It is difficult to ascribe to Hasidism sets of distinctive regional characteristics, because Hasidism transcended both communal and national boundaries. Aware of this problem, the authors of this article seek to characterize Hasidism in Russia, while eschewing the essentialist assumption that Hasidism in Russia had a Russian character. The article describes Hasidism in Tsarist Russia from several perspectives. From an internal Jewish perspective, it discusses features of dynasties of hasidic leaders and the courts they lived in. This is followed by a discussion of relations between hasidic centers (the courts) and hasidic peripheries (the local communities). Relations between Hasidism and the Russian administration are also analyzed, as are the various ways in which hasidim in Russia adapted to the challenges of modernity, while hasidic leaders in Galicia and Hungary were usually more hostile towards modernization. Finally, the article describes the consequences of the upheavals of the First World War, Bolshevik Revolution, and the Civil Wars that followed. During these dramatic events and in their aftermath, the majority of the hasidic leaders in Russia moved to other places in Europe, America, and Palestine, and only some of them remained under the Soviet regime.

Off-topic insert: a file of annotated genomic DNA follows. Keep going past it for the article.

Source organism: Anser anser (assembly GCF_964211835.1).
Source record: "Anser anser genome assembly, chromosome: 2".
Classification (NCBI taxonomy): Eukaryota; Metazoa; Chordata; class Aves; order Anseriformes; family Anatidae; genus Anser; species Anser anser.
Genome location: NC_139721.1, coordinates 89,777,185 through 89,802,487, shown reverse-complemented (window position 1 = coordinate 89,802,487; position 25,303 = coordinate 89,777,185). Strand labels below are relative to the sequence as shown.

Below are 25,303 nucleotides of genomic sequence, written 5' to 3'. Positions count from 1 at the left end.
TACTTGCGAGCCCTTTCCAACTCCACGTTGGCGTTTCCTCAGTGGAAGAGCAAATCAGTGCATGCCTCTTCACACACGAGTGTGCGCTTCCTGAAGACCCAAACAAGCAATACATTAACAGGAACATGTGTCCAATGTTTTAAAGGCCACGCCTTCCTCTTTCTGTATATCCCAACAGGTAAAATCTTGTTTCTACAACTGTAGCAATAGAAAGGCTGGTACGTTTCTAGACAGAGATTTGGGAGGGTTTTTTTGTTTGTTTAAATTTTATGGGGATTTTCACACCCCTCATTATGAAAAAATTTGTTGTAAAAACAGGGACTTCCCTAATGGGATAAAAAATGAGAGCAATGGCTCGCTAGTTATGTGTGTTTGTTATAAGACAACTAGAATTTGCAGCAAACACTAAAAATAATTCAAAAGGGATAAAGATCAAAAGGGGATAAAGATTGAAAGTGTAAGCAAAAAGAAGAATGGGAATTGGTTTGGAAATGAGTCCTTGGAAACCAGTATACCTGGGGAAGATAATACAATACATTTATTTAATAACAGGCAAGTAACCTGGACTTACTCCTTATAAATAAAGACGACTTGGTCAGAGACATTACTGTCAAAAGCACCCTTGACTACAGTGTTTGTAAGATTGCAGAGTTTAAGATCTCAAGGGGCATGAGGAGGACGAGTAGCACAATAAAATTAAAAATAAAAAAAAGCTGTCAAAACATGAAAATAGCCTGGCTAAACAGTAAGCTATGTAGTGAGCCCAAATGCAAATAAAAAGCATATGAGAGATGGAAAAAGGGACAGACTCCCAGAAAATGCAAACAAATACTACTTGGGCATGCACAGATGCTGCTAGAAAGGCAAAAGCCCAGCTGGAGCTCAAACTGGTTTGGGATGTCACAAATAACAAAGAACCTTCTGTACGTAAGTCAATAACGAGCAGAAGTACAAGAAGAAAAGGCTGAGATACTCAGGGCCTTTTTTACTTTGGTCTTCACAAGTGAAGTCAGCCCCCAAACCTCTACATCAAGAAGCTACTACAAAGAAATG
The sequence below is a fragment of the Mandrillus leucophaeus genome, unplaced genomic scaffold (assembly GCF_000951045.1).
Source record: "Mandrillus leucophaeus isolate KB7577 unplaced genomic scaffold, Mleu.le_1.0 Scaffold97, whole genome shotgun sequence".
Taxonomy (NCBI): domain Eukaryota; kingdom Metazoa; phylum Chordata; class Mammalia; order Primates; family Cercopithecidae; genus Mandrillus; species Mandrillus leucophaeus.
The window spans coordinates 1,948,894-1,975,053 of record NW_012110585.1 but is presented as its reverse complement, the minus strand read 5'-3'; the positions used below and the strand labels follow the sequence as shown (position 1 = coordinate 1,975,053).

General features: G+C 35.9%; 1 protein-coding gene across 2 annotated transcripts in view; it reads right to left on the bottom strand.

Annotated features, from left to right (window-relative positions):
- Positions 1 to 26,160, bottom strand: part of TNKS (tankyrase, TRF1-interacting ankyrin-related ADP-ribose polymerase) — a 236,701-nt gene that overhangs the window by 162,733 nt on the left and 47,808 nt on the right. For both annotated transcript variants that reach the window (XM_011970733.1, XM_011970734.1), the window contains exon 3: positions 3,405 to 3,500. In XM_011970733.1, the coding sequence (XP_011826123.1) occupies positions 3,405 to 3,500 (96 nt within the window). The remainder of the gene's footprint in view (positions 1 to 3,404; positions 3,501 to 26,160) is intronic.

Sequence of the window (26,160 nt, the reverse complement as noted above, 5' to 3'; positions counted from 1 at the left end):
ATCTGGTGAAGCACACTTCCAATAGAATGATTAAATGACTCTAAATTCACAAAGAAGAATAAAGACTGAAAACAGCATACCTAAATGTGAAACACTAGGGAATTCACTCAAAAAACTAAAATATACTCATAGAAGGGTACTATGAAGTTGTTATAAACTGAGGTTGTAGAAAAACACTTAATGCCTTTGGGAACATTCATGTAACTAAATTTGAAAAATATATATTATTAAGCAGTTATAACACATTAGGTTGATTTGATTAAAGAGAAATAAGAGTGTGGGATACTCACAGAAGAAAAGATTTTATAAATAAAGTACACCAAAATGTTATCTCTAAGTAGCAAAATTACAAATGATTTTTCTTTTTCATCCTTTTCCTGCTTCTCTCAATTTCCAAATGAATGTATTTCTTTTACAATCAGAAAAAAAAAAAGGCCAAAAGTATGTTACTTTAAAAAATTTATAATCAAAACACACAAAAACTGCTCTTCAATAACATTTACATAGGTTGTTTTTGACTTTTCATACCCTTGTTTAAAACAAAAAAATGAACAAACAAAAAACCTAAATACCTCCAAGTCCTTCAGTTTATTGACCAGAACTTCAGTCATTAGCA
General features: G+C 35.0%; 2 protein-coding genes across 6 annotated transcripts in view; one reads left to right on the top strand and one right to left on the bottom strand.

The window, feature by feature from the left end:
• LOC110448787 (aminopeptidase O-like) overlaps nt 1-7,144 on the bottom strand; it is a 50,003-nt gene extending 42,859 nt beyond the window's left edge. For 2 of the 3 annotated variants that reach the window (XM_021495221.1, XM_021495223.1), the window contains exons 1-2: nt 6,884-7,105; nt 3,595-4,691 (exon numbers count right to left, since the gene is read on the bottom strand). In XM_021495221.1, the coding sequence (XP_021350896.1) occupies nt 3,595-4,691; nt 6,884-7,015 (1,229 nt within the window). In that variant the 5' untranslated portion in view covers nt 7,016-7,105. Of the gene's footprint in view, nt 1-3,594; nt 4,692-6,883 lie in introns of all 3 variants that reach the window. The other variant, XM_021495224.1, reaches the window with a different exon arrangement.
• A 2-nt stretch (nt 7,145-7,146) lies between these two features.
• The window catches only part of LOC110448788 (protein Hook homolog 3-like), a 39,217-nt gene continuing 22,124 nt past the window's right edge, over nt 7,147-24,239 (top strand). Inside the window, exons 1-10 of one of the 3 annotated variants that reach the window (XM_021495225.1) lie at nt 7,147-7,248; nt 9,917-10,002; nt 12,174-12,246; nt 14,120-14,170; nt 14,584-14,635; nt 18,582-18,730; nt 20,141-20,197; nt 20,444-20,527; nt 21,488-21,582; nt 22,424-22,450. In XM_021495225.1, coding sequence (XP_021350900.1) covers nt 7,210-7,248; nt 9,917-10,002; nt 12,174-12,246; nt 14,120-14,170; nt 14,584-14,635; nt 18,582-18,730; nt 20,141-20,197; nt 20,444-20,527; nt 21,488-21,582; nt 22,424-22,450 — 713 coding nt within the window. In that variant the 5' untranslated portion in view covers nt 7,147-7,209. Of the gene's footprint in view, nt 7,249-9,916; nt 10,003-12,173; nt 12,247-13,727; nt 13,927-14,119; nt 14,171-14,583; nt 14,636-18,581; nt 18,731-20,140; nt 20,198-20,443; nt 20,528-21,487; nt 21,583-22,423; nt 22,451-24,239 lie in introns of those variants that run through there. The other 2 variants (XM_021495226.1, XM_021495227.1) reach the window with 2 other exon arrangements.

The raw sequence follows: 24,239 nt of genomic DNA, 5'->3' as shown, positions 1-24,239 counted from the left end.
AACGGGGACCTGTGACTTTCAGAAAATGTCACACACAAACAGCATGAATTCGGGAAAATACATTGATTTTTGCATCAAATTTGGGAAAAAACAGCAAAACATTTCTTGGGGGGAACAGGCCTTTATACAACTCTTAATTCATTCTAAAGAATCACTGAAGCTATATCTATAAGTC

- Hasidism -- History
- Hasidism -- Russia
- Jews -- Russia -- History -- 1500-